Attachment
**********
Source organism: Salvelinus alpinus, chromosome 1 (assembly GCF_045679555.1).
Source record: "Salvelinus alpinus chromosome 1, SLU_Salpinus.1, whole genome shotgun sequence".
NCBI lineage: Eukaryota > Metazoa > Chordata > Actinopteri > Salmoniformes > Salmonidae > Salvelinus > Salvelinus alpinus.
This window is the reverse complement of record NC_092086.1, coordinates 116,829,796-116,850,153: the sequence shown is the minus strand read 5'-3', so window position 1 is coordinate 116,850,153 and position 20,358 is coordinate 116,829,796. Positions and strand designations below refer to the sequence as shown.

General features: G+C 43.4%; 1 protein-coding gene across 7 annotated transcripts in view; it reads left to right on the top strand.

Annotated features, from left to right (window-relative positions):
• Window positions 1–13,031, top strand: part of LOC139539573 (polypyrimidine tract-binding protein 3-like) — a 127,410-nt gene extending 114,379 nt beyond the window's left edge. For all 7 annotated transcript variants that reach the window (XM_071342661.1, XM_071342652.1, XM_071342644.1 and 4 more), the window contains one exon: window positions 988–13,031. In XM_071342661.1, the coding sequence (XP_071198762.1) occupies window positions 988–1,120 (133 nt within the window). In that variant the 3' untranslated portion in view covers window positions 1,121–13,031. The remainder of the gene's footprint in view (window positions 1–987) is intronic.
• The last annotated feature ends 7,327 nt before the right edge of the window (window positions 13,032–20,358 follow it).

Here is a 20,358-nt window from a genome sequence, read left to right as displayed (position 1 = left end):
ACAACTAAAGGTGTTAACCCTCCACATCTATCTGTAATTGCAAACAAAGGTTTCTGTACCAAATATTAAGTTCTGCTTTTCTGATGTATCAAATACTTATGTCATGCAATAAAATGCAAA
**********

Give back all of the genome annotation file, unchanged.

Source organism: Salvelinus alpinus, chromosome 1 (assembly GCF_045679555.1).
Source record: "Salvelinus alpinus chromosome 1, SLU_Salpinus.1, whole genome shotgun sequence".
NCBI lineage: Eukaryota > Metazoa > Chordata > Actinopteri > Salmoniformes > Salmonidae > Salvelinus > Salvelinus alpinus.
This window is the reverse complement of record NC_092086.1, coordinates 116,829,796-116,850,153: the sequence shown is the minus strand read 5'-3', so window position 1 is coordinate 116,850,153 and position 20,358 is coordinate 116,829,796. Positions and strand designations below refer to the sequence as shown.

General features: G+C 43.4%; 1 protein-coding gene across 7 annotated transcripts in view; it reads left to right on the top strand.

Annotated features, from left to right (window-relative positions):
• Window positions 1–13,031, top strand: part of LOC139539573 (polypyrimidine tract-binding protein 3-like) — a 127,410-nt gene extending 114,379 nt beyond the window's left edge. For all 7 annotated transcript variants that reach the window (XM_071342661.1, XM_071342652.1, XM_071342644.1 and 4 more), the window contains one exon: window positions 988–13,031. In XM_071342661.1, the coding sequence (XP_071198762.1) occupies window positions 988–1,120 (133 nt within the window). In that variant the 3' untranslated portion in view covers window positions 1,121–13,031. The remainder of the gene's footprint in view (window positions 1–987) is intronic.
• The last annotated feature ends 7,327 nt before the right edge of the window (window positions 13,032–20,358 follow it).

Here is a 20,358-nt window from a genome sequence, read left to right as displayed (position 1 = left end):
ACAACTAAAGGTGTTAACCCTCCACATCTATCTGTAATTGCAAACAAAGGTTTCTGTACCAAATATTAAGTTCTGCTTTTCTGATGTATCAAATACTTATGTCATGCAATAAAATGCAAA